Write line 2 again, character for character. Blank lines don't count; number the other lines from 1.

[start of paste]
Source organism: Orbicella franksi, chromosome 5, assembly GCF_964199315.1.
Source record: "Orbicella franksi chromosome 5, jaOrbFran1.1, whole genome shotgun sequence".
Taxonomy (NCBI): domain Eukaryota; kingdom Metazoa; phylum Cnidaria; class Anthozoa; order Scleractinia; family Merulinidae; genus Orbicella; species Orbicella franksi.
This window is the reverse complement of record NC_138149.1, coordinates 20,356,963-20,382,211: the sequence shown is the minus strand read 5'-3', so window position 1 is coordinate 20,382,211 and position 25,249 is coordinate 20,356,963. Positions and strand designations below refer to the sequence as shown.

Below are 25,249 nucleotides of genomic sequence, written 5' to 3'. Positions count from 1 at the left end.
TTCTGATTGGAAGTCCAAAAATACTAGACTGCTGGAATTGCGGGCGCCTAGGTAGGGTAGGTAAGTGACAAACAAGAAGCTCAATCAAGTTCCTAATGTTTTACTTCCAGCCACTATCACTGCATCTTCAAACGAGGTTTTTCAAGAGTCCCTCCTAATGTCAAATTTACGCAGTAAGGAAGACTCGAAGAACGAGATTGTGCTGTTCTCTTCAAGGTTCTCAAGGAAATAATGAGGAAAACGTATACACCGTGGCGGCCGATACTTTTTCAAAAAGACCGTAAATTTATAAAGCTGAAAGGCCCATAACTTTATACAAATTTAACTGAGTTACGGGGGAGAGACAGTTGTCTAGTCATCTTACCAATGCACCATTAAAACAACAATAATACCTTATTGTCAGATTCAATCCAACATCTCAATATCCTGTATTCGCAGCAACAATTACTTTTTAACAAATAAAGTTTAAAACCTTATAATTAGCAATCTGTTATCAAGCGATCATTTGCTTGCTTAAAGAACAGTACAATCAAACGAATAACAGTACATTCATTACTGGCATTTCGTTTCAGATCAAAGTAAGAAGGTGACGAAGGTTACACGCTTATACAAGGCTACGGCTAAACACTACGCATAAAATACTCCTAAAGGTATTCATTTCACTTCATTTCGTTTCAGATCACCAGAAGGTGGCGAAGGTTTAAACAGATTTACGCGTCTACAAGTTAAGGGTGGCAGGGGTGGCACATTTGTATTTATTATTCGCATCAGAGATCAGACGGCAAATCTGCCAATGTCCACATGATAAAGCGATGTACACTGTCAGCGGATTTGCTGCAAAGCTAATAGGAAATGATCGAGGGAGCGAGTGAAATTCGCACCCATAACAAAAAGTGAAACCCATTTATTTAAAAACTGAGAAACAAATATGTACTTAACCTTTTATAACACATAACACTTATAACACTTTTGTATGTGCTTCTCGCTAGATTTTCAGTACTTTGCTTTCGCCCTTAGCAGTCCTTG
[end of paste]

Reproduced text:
Source record: "Orbicella franksi chromosome 5, jaOrbFran1.1, whole genome shotgun sequence".